The K-state fishing club dominated the Northwest Missouri State Bearcat Open at Mozingo Lake in Maryville, MO on Saturday April 6th. All four of K-State’s two person teams placed in the top 10 in a competition that included 22 other duos from universities in Nebraska, Oklahoma, and Missouri.

Fishing on NWMSU’s home turf (the lake is 3 miles from campus), the Wildcats still managed to claim top finishes. The one day tournament began at 7 a.m. and ended at 2:30 p.m. Saturday, but all four teams prefished on Friday.

“We thought we would do pretty well after prefishing on Friday,” said Alex Fulkerson, junior in wildlife and outdoor enterprises management, about his team’s expectations going into the tournament.

Fulkerson and his partner Sam Starr, sophomore in political science, did better than expected. They took first place in the tournament, followed by the K-State team of Kyle Swanson, senior in mechanical engineering, and Dan Towsley, sophomore in wildlife and outdoor enterprise management, who came in second. After three or four hours on the lake on Friday, Starr and Fulkerson had caught about 15 pounds, they were predicting it would take about 20 pounds to win considering the conditions, which Swanson said did make a difference. “Water temperatures were extremely cold and the fish were fairly inactive.”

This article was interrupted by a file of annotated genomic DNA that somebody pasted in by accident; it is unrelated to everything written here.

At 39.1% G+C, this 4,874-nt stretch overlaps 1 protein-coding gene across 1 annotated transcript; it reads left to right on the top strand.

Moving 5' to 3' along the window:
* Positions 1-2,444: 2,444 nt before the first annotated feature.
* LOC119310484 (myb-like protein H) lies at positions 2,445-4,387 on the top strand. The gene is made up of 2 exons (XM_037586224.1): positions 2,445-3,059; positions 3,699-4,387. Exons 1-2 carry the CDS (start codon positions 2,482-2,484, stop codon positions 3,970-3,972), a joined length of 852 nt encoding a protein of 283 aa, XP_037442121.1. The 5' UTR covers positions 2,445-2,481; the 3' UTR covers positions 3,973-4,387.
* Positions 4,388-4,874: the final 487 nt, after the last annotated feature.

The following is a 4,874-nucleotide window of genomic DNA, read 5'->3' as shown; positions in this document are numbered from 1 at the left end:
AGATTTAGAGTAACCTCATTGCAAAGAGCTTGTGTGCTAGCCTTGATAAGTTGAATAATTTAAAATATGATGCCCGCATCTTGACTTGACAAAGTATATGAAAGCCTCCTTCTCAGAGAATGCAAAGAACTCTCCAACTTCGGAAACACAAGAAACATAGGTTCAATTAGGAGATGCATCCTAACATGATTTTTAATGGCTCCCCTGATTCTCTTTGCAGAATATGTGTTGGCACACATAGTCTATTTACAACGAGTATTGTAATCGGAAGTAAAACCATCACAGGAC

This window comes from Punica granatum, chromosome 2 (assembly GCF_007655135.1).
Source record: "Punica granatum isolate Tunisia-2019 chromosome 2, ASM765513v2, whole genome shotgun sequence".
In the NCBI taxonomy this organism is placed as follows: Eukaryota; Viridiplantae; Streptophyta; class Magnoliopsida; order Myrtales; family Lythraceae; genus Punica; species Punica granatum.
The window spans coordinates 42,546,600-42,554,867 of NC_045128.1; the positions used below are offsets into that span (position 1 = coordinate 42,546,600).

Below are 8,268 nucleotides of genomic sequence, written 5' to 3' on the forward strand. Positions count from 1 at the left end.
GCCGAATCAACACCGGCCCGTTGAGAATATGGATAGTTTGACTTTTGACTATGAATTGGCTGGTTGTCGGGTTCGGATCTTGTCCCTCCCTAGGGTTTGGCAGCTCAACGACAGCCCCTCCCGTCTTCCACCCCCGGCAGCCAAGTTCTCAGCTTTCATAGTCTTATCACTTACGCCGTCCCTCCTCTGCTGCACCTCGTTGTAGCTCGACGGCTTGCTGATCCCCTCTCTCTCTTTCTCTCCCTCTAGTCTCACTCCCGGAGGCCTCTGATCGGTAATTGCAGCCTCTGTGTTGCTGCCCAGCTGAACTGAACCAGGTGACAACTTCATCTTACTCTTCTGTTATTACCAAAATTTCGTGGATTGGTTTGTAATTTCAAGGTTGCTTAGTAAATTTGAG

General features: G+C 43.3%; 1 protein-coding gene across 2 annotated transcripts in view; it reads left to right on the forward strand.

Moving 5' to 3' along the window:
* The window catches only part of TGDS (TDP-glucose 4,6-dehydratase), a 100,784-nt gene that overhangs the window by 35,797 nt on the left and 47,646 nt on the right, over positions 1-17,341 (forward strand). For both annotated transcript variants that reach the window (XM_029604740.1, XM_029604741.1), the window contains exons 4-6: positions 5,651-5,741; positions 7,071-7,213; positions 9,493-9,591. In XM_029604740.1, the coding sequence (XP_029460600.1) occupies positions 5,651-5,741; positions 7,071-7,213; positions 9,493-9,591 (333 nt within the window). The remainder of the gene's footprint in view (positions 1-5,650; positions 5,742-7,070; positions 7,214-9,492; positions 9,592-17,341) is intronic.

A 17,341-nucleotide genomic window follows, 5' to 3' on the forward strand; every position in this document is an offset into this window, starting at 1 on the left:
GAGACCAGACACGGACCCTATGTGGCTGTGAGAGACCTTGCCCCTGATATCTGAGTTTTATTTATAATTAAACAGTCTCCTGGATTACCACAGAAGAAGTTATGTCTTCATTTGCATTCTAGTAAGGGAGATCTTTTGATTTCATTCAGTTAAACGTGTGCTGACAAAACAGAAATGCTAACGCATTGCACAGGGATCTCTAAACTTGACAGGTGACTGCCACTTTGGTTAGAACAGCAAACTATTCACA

Although the water below was chilly the air above was windy and warm. “It was our warmest tournament we’ve fished in this year,” Fulkerson said. During previous tournaments, temperatures have been around 35 degrees with snow on the ground.

Starr and Fulkerson were able to bring in 20.4 pounds during the tournament, although it didn’t all come at once.

“We put three fish in the boat in the first hour,” Starr said, “and then went five hours without boating a fish. But in the last hour we caught 8 or 9 and culled on every one of them.” Starr and Fulkerson caught their fish flipping in 6-10 feet of water on various plastics. They used Lazer Trokar TK125 and TK130 hooks to ensure every fish came in the boat.

Other teams faced similar situations. “For Dan and I, it was actually pretty difficult,” said Swanson. “We caught four in the first 30 minutes, and then caught 3 more throughout the rest of the day.” The team still managed to bring in 15.58 pounds for a second place finish.

Other K-state teams that finished in the top 10 were Garrett Cates, sophomore in biological engineering systems, and Kyle Alsop, freshman in mechanical engineering, who placed fifth. Jeremy Jackson, senior in wildlife and outdoor enterprise management, and A.J. Farmer, senior in education earth science, took seventh overall. Overall, K-State’s teams did very well, each bringing in a limit of fish on a day a limit was hard to come by. The next tournament for the team will be the two-day Cabela’s Collegiate Bass Fishing Open in Paris, Tenn. April 19-20.

Image courtesy KSU Fishing Team

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